Security Laboratory

Security Laboratory

Sec Lab: Attacks and Defense at Integrated Cyber Exercises

As in real life, there are no declared winners and losers in cyber defense games designed by WhiteWolf Security, but everyone learns something from the experience. In the real world, on real networks, the game never ends, making it impossible to declare a winner. All anyone can do is to perform their skills to the best of their ability, support the team, continue to learn and acquit themselves with honor.

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SANS Provides Red Cell for Cyber Game


By Stephen Northcutt

Certification certainly matters as a SANS trained, GIAC certified team provided the attacks for a cyberdefense game last weekend. Mid Atlantic college teams descended on the Community College of Baltimore County (CCBC) to work on their cyber warfare skills March 9-11, 2007. The schools listed on the CCDC web site were:

  • Anne Arundel Community College
  • Bowie State University
  • Community College of Baltimore County
  • George Mason University
  • Howard Community College
  • James Madison University
  • Millersville University
  • Towson University
"Unlike traditional 'hack and defend' or 'capture the flag' contests, this competition tested each team's ability to operate, secure, manage, and maintain a corporate network. This competition was the first to create, as closely as possible, a realistic corporate administration and security experience - giving the competitors a chance to compare their education and training against their peers and the real world challenges that await them."2 "The rules were fairly simple -- at least at first glance. Basically, the Red Team could do anything but hurt someone or perform a denial of service attack (network flood). The student teams were a bit restricted, with regard to changing IP addresses and messing with the infrastructure."3

White Wolf Security and the CyberWATCH Center provided services to help CCBC host the 2nd Mid-Atlantic Regional Collegiate Cyber Defense Competition. The SANS Institute provided the attackers called the red cell. According to Tim Rosenberg from White Wolf Security, "this year, the Red Cell used a wider variety of penetration tools and techniques than last year. Also, of the 8 teams in attendance over the weekend, more than half were repeat teams from last year. In other words, they knew what they were in for and were significantly better prepared. As such, the Red Cell needed a 'bigger and deeper bag of tricks' to not only compromise the systems, but also to maintain access. We had a little 'unauthorized' physical entry after hours last year as the Red Cell took the spirit of the competition to heart. As anyone in the biz will tell you, finding competent hackers is one thing. Finding competent hackers that are manageable and professional is another matter all together. The team from SANS this year combined the best of both worlds. Enough technical skills to get the job done, enough good spirited maliciousness to make evidence of the intrusions fun and entertaining, and professional all the way. Another issue is keeping track of Red Cell activity. Since the teams are scored based on keeping the Red Cell out, each time one of them got in, we needed to document the IP of the victim, how they were exploited and any files/user accounts, etc. that were modified. Most penetration testers just go full bore after root access. Having run several of these, this is one instance where the Red Cell needed very little direction. There were some questions about ground rules and IP addresses and documentation. After that, the Red Cell went to work AND kept up their own documentation. Every so many hours, a stack of compromise worksheets would land in my lap with enough detail that I could then sit down with our guy running the Scoring Engine and update the score in near-time."5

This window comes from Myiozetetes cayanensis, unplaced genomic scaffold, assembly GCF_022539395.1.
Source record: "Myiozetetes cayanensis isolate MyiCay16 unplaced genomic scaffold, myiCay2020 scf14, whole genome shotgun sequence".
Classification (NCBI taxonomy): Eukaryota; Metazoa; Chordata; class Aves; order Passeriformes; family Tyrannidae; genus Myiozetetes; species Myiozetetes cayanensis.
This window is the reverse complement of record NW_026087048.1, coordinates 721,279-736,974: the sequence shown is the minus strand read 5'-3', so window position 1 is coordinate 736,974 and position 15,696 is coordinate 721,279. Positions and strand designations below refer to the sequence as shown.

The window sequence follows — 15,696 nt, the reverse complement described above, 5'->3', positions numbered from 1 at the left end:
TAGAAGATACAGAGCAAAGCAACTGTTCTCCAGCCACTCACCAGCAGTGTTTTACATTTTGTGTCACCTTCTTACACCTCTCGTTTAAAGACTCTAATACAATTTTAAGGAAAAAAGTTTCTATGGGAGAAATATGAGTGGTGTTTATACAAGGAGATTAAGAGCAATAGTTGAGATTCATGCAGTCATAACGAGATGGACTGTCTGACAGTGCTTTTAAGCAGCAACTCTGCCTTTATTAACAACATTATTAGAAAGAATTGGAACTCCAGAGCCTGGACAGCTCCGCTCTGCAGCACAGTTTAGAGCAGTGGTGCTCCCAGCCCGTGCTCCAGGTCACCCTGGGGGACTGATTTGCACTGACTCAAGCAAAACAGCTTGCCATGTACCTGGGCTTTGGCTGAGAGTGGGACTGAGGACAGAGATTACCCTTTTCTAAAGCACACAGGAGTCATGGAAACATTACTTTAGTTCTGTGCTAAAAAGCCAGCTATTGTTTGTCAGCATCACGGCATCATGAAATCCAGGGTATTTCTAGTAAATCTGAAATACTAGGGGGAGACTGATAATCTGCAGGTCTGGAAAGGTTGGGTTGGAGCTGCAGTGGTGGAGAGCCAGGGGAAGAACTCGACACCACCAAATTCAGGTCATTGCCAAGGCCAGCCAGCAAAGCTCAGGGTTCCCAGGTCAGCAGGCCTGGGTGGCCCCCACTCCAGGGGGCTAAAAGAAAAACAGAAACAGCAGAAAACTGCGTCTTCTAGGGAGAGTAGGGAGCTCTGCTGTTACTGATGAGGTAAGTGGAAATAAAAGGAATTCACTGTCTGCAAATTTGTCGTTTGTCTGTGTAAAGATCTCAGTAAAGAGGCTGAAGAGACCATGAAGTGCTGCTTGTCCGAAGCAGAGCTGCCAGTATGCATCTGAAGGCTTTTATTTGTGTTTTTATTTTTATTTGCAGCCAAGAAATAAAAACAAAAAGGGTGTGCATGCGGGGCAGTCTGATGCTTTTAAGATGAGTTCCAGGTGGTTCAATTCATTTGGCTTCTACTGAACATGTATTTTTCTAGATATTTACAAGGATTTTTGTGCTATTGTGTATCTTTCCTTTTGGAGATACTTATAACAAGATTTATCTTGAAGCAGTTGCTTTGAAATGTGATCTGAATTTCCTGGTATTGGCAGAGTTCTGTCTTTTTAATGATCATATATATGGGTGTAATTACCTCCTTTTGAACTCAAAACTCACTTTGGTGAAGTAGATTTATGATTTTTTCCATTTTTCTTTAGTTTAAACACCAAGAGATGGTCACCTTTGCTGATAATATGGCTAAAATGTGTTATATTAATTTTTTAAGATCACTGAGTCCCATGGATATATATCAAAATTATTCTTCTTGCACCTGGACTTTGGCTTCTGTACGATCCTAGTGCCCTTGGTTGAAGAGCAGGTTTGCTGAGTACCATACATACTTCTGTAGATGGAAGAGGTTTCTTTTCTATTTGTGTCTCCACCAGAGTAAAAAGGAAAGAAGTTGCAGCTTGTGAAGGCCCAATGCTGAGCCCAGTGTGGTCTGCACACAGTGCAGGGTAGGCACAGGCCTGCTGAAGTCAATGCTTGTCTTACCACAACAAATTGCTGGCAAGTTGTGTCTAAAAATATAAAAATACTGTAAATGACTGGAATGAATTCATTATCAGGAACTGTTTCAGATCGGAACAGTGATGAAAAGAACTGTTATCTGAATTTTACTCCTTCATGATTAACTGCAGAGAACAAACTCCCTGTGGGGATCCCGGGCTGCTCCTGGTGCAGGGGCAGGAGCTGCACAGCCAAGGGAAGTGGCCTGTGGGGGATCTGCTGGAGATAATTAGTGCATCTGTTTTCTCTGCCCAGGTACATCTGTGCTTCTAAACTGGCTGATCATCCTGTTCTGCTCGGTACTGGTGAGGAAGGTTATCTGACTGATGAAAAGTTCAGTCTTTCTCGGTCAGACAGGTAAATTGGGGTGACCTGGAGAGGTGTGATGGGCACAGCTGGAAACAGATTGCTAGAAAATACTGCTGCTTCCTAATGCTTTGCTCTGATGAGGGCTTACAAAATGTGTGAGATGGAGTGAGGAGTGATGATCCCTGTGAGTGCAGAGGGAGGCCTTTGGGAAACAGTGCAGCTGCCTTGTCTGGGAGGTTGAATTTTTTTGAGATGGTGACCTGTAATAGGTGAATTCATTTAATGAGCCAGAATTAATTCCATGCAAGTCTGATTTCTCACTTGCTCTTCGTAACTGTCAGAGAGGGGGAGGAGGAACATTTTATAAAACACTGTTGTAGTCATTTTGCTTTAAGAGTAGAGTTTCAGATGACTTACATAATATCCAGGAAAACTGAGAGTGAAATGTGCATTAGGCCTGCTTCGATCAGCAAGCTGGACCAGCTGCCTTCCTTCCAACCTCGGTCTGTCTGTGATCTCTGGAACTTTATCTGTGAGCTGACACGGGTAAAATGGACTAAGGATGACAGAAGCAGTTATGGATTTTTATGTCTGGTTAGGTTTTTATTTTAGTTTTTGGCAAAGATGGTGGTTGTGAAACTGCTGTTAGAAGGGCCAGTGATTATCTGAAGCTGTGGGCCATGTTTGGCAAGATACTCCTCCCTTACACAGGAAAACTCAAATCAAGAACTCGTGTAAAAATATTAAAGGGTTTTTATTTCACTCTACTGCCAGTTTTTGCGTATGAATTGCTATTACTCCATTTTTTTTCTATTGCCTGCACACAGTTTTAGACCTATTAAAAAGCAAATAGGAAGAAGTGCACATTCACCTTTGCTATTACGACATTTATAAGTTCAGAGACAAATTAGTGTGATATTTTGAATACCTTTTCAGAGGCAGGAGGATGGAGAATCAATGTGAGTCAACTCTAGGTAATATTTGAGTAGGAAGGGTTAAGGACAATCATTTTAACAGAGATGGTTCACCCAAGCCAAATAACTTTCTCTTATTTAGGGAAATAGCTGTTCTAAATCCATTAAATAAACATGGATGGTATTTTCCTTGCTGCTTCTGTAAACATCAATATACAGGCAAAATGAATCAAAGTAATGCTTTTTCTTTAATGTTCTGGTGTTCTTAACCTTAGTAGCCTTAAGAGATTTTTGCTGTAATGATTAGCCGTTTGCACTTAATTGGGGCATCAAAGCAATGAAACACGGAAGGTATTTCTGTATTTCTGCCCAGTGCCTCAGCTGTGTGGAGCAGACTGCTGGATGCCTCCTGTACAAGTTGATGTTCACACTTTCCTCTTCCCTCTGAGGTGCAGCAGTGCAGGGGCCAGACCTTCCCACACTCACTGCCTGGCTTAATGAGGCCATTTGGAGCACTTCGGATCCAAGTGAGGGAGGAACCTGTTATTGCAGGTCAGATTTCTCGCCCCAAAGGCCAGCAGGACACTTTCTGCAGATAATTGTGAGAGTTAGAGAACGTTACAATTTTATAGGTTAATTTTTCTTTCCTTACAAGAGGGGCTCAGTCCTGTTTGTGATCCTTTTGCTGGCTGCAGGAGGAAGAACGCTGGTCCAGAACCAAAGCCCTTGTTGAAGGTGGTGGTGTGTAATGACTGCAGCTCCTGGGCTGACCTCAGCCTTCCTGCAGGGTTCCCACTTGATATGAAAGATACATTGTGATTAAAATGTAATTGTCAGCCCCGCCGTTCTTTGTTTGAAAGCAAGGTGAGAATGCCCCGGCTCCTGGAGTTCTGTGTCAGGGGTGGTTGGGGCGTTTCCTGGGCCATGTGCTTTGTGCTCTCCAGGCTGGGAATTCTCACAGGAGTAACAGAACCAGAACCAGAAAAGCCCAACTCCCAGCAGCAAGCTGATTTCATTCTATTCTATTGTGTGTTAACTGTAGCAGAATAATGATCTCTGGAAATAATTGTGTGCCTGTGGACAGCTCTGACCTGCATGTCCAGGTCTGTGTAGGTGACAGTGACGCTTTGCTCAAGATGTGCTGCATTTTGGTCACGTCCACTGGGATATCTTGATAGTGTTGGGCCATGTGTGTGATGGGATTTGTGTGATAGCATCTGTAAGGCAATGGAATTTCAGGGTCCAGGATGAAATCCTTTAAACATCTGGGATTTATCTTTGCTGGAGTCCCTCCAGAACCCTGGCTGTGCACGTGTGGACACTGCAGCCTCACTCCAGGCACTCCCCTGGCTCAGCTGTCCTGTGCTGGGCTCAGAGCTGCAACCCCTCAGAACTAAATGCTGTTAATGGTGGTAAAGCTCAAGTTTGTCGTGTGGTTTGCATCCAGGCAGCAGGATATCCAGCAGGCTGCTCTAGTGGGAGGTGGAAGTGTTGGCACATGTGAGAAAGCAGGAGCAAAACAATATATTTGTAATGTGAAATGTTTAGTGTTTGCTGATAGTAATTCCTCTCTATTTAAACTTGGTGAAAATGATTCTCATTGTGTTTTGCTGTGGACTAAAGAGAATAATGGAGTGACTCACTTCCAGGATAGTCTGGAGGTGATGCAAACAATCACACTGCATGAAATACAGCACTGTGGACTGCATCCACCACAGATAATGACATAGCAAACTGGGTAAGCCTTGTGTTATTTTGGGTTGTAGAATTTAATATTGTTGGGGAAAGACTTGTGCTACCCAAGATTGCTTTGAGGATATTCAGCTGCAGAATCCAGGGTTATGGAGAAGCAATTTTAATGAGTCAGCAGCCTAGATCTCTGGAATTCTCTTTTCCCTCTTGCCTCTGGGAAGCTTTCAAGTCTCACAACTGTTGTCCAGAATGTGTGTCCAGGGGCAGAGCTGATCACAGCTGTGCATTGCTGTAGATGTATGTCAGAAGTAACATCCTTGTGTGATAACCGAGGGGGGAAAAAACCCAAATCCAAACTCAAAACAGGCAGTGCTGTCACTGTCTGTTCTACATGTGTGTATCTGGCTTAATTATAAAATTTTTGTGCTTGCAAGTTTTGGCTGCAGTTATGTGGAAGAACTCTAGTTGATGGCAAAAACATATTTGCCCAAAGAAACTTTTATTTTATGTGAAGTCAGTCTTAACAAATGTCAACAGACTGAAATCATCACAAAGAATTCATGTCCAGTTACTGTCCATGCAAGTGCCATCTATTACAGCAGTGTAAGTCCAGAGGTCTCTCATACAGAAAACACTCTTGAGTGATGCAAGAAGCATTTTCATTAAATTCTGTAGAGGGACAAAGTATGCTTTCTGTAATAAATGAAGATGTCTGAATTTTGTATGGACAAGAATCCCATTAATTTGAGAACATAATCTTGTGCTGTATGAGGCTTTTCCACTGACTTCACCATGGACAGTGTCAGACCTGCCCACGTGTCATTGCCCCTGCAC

One of the red cell members, Omar Fink works for SAIC, assigned as a technical advisor to a Veterans Affairs security inspection team. He started out in the days of mainframes and punch cards and with over twenty years of professional computer experience, has managed a technical support department, performed many database operations, survived code red and nimbda in a web hosting data center, developed Lotus Notes applications, worked in an intrusion detection watch office for a large enterprise, and participated in security inspections at facilities across the country. Now specializing in security, he holds GCIH, GAWN and GCIA certs from SANS, is a member of the SANS advisory board and spends too much time gazing intently at wireless packets.